“This is family,” Beck said from the stage at Los Angeles’ Palace Theater on Thursday night (Nov. 1), explaining his surprise appearance with The Bird and the Bee and Foo Fighters frontman Dave Grohl. The occasion: an equal part concert and rally staged by Swing Left. The all-star lineup also included Karen O and Nick Zinner from the Yeah Yeah Yeahs, Rufus and Martha Wainwright and Moby. All came out for the same reason — to encourage and inspire people to vote this Tuesday.
“Just as any band hopes they have a voice, so does a music scene,” Grohl said backstage, reminded of growing up outside of Washington, D.C. “All of us are here because we’re like-minded people who feel that we have this vehicle to bring all these voices together.”
As anyone who follows Moby on social media knows, the multi-instrumentalist is among the most outspoken critics of the current administration. “I’m a little bit politically obsessed and have been since about 1969,” said Moby, a native of Connecticut who’s spent the last decade in L.A. “Pretty much ever since 2016, I’ve been doing all that I can to get ready and help for the midterms,” he added. “And so basically, every night, especially for the last month or two, has been at least one or two fundraisers or something. I went to an event when Swing Left was first starting and I got involved with them. I’ve given them some money and music for their PSAs.”
The night featured many musical highlights, from the Wainwrights’ powerful “Hallelujah” to Beck’s funky “Where It’s At,” with Grohl on drums. As far as Grohl was concerned, he was more than happy to let his friends have the spotlight. Said the Nirvana drummer: “From day one that was one of my favorite things about drums and one of the reasons why I had those gigantic drums in front of me, because I didn’t really want to be seen. I just wanted to be heard and so when you’re on stage with someone like Karen O or Beck or Inara [George] no one’s looking at you as the drummer. They’re only dancing to your kick drumming or snare. And I love that.”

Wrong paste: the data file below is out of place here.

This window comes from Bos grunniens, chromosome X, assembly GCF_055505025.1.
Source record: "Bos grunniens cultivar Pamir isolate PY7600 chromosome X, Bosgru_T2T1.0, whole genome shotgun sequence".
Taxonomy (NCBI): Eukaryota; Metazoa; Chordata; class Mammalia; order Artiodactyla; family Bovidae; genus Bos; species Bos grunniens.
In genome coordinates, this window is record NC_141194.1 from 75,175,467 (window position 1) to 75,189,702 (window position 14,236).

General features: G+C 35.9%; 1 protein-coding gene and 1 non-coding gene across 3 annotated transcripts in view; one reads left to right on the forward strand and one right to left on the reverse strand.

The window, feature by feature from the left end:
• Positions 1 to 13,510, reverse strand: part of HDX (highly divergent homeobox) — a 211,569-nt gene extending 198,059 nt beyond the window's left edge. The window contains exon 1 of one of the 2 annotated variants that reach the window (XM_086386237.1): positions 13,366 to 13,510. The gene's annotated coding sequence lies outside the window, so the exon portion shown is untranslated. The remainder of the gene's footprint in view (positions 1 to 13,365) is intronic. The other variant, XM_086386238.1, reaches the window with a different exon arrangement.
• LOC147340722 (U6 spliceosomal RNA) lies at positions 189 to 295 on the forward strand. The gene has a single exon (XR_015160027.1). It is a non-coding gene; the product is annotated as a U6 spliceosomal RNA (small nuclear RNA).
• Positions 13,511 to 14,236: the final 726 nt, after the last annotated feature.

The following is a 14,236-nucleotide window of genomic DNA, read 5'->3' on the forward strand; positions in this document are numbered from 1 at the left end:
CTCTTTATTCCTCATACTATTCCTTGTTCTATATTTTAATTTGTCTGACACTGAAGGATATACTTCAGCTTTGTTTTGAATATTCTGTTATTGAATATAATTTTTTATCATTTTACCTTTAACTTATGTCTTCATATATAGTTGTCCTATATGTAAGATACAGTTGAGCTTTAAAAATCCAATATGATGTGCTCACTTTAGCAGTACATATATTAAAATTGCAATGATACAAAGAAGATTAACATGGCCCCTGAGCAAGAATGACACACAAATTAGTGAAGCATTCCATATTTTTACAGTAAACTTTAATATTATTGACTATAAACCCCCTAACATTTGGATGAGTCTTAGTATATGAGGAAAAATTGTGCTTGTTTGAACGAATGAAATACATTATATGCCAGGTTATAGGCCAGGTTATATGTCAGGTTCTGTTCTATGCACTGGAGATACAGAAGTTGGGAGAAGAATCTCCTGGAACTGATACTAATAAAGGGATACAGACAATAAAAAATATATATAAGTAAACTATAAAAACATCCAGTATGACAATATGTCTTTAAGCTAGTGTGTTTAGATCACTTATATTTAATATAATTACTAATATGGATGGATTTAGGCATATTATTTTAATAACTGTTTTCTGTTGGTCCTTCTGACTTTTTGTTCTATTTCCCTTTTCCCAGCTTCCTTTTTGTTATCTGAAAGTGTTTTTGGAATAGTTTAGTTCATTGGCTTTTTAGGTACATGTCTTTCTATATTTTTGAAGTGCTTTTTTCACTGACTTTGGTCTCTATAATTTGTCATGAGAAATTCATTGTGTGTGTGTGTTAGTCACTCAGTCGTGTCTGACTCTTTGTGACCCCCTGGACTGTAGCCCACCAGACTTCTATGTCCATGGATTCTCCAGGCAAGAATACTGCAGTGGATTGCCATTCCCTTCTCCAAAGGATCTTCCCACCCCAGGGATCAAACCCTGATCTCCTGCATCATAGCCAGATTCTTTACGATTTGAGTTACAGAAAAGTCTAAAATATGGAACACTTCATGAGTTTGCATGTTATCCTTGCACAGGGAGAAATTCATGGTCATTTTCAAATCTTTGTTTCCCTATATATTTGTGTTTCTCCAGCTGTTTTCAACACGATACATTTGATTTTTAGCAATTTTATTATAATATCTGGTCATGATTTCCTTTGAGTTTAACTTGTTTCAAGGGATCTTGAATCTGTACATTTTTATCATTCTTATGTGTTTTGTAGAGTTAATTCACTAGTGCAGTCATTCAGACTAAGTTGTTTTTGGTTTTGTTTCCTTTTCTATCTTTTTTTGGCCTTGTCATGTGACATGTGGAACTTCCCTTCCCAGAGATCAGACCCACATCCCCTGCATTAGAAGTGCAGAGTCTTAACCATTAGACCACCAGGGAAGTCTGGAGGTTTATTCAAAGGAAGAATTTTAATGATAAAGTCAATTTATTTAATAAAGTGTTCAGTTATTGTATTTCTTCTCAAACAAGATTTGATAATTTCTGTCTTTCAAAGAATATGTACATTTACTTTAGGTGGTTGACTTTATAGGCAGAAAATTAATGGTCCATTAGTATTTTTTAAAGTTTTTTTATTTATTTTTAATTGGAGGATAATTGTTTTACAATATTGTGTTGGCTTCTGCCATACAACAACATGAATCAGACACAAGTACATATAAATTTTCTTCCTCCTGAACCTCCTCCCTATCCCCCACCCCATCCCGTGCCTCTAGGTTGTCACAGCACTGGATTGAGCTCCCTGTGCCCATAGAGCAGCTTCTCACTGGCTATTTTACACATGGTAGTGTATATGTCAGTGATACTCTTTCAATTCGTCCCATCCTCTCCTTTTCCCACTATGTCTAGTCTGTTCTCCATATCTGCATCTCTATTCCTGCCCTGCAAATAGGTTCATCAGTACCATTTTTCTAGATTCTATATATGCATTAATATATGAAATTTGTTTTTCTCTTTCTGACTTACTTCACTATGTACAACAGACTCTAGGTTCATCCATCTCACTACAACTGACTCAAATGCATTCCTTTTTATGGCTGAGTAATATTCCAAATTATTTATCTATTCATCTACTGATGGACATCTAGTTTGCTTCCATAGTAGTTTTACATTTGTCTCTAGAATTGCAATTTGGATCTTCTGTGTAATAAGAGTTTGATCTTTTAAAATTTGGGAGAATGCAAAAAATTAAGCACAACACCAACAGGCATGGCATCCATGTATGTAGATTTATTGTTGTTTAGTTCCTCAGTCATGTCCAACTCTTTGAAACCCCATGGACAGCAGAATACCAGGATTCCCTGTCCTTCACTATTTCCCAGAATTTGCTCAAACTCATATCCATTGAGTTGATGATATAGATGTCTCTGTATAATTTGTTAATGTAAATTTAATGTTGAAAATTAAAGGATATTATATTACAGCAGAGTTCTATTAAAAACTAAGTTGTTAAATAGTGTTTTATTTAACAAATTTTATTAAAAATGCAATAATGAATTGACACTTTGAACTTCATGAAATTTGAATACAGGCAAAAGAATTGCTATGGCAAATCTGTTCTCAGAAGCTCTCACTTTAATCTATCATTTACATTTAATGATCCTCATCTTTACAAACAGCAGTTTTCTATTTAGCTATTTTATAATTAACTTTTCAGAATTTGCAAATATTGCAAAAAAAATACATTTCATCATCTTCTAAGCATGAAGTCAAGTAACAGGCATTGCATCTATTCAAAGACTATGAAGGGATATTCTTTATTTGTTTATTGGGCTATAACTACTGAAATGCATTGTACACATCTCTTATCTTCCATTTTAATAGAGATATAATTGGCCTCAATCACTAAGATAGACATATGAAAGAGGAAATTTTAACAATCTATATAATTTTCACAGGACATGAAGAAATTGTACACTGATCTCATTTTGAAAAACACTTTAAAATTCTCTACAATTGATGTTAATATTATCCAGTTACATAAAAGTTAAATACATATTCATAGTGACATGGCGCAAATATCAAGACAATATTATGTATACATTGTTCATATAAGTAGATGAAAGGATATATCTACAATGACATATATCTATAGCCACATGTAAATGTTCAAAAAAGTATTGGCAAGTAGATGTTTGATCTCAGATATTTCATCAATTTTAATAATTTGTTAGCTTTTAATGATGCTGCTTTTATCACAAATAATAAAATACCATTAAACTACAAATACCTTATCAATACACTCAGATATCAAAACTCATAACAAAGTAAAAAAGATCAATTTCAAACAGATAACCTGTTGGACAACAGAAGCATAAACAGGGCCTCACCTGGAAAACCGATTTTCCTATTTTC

But the musical portion of the night only served to highlight the importance of the mission at hand: encouraging political participation. “What’s so inspiring is [that] my next generation are my three children,” Grohl said. “Any of these events or issues apply to me as a father as well. I think about my daughter, Violet, who in five-and-a-half years will be old enough to vote. And I talk to her about that as I put her to bed at night. I said, ‘It’s only a matter of time before you get your voice so you can vote and change things.’ And I have a nine-year-old so she’s nine years from voting, so I’m raising three girls that are going to eventually have a voice of their own to make change to fight the good fight.”
Moby concurs that the stakes are high. “I have to say, like everyone, I am on regular occasion Googling, ‘How do you become an expat? How do you get Canadian citizenship? What are some other countries I consider moving to?'” he said. “Because if the Democrats lose the midterms and Trump wins in 2020, I’m done, because they’re doing everything in their power to erode the sort of checks and balances.”